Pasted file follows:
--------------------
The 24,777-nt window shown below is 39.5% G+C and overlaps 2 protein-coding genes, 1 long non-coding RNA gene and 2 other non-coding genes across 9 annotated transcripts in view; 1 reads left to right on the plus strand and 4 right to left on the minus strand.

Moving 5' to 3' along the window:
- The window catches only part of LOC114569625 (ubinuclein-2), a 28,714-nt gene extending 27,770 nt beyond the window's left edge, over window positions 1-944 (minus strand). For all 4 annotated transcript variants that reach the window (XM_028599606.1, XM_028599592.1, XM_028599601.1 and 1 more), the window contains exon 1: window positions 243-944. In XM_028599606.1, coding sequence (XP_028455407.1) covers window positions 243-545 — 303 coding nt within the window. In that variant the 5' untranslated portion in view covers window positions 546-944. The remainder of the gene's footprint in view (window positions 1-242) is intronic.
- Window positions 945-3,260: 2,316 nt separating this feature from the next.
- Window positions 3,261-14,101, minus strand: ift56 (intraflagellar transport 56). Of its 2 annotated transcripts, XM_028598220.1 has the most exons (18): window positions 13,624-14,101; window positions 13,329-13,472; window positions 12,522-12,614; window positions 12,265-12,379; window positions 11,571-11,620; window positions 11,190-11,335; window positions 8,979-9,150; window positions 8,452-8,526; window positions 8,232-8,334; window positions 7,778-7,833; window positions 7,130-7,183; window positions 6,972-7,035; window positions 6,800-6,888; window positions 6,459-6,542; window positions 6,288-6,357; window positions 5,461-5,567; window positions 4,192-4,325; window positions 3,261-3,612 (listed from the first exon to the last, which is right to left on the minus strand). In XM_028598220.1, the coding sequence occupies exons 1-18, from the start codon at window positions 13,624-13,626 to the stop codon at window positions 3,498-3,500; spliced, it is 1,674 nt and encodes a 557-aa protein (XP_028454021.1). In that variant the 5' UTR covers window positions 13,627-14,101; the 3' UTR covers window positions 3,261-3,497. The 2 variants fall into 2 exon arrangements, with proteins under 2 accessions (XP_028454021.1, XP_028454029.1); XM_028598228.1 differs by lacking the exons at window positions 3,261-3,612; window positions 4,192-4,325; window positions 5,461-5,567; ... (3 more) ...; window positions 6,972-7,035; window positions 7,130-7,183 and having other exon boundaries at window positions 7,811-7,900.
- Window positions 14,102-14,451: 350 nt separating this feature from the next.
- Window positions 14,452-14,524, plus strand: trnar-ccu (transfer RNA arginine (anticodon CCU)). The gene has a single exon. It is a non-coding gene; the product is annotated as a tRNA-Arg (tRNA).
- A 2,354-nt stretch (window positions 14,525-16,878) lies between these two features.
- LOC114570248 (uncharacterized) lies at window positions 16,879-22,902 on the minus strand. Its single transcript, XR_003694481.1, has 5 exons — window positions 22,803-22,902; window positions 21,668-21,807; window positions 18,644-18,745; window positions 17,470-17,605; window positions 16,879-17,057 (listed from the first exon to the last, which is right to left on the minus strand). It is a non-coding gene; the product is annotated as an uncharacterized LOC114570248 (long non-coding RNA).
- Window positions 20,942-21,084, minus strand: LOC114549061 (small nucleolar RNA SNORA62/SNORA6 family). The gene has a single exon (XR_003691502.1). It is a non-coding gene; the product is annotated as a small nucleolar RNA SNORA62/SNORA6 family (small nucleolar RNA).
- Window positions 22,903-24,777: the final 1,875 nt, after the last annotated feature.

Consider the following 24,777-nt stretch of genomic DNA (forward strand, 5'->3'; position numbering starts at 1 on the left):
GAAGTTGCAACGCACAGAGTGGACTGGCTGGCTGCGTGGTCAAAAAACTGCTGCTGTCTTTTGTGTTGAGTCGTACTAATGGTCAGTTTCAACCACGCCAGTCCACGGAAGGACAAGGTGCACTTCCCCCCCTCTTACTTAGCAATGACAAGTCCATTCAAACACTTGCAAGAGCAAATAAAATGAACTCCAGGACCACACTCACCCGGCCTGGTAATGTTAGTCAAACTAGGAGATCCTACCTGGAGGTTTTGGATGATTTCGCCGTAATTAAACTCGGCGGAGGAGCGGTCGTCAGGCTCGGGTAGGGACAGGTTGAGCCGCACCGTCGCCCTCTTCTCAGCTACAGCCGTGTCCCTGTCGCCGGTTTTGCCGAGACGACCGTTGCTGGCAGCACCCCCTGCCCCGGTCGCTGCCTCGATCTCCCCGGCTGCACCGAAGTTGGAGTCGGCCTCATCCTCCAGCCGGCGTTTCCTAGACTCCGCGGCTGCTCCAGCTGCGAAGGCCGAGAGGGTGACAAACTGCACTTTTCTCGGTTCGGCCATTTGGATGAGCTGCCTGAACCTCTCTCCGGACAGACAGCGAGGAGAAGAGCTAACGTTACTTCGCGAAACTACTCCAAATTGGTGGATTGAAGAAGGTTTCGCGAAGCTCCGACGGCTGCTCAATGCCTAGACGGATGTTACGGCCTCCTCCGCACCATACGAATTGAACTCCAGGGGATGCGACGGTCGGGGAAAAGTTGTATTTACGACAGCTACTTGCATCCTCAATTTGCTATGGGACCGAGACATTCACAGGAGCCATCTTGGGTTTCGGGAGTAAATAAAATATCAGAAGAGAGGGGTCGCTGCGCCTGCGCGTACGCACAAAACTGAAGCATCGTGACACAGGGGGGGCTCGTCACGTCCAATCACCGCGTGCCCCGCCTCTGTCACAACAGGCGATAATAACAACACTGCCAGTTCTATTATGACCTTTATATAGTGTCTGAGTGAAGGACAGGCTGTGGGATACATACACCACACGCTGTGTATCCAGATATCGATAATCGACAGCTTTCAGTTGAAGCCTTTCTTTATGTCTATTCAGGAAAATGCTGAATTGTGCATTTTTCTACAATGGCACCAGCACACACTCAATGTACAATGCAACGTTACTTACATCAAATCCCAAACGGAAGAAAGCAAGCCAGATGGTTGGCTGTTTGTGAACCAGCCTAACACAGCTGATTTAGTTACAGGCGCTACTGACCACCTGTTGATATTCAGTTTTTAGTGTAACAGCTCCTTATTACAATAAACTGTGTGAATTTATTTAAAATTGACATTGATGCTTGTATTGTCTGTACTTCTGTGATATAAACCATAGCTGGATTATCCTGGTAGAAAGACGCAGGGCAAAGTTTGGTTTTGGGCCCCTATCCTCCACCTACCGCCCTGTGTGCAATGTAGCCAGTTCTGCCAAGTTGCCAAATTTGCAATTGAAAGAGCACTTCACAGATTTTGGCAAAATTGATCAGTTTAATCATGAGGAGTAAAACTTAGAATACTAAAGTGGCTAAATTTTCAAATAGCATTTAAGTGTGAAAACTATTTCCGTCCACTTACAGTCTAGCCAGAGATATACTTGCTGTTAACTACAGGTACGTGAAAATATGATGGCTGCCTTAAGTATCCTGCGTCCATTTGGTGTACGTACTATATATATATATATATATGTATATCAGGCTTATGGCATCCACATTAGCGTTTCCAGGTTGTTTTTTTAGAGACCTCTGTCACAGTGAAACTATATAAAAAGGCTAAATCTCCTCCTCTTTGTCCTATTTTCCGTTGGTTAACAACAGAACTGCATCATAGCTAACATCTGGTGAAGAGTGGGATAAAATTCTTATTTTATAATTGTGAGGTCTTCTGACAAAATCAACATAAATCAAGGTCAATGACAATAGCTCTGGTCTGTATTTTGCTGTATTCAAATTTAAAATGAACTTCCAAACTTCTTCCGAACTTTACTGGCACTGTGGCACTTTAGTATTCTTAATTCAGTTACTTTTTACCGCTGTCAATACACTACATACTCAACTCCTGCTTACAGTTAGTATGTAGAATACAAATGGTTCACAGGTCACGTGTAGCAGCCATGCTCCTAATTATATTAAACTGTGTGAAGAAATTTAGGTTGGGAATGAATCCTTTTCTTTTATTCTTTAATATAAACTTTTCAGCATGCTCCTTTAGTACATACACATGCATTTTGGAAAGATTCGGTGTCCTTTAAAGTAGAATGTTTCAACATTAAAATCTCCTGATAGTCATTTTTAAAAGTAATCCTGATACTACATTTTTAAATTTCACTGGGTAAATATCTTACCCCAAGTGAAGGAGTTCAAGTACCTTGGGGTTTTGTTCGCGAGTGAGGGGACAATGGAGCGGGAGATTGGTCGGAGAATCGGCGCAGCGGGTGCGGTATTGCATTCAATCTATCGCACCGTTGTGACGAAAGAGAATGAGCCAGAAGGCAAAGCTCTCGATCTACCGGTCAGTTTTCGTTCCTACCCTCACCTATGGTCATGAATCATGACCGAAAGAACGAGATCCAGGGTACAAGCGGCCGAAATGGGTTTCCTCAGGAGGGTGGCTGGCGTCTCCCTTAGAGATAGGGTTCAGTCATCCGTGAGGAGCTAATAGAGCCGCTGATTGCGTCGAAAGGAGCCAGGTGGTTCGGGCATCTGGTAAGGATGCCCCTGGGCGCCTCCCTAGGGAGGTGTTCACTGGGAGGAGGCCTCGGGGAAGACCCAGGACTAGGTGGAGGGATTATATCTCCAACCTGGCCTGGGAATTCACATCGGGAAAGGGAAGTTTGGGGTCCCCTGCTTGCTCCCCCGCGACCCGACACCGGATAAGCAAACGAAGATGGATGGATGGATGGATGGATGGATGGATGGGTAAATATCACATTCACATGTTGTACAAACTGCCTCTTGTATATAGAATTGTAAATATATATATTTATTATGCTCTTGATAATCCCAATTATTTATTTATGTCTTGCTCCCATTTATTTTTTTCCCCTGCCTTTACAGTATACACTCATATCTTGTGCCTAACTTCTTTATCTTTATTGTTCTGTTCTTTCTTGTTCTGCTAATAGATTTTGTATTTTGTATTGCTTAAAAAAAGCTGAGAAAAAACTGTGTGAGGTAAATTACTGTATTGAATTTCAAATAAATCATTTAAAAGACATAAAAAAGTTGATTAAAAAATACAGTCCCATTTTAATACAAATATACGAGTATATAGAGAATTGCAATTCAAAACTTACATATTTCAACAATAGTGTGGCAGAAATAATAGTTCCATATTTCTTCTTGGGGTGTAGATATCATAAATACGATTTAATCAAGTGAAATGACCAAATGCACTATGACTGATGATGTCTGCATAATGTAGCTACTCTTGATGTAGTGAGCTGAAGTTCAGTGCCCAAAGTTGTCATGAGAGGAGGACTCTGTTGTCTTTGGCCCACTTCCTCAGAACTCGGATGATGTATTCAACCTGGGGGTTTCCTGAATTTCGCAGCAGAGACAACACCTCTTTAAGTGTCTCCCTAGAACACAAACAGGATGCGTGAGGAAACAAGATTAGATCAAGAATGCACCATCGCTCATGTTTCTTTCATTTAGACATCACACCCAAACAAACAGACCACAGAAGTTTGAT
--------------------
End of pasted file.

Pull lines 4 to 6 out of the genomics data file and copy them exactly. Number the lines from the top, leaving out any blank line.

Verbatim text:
- Window positions 945-3,260: 2,316 nt separating this feature from the next.
- Window positions 3,261-14,101, minus strand: ift56 (intraflagellar transport 56). Of its 2 annotated transcripts, XM_028598220.1 has the most exons (18): window positions 13,624-14,101; window positions 13,329-13,472; window positions 12,522-12,614; window positions 12,265-12,379; window positions 11,571-11,620; window positions 11,190-11,335; window positions 8,979-9,150; window positions 8,452-8,526; window positions 8,232-8,334; window positions 7,778-7,833; window positions 7,130-7,183; window positions 6,972-7,035; window positions 6,800-6,888; window positions 6,459-6,542; window positions 6,288-6,357; window positions 5,461-5,567; window positions 4,192-4,325; window positions 3,261-3,612 (listed from the first exon to the last, which is right to left on the minus strand). In XM_028598220.1, the coding sequence occupies exons 1-18, from the start codon at window positions 13,624-13,626 to the stop codon at window positions 3,498-3,500; spliced, it is 1,674 nt and encodes a 557-aa protein (XP_028454021.1). In that variant the 5' UTR covers window positions 13,627-14,101; the 3' UTR covers window positions 3,261-3,497. The 2 variants fall into 2 exon arrangements, with proteins under 2 accessions (XP_028454021.1, XP_028454029.1); XM_028598228.1 differs by lacking the exons at window positions 3,261-3,612; window positions 4,192-4,325; window positions 5,461-5,567; ... (3 more) ...; window positions 6,972-7,035; window positions 7,130-7,183 and having other exon boundaries at window positions 7,811-7,900.
- Window positions 14,102-14,451: 350 nt separating this feature from the next.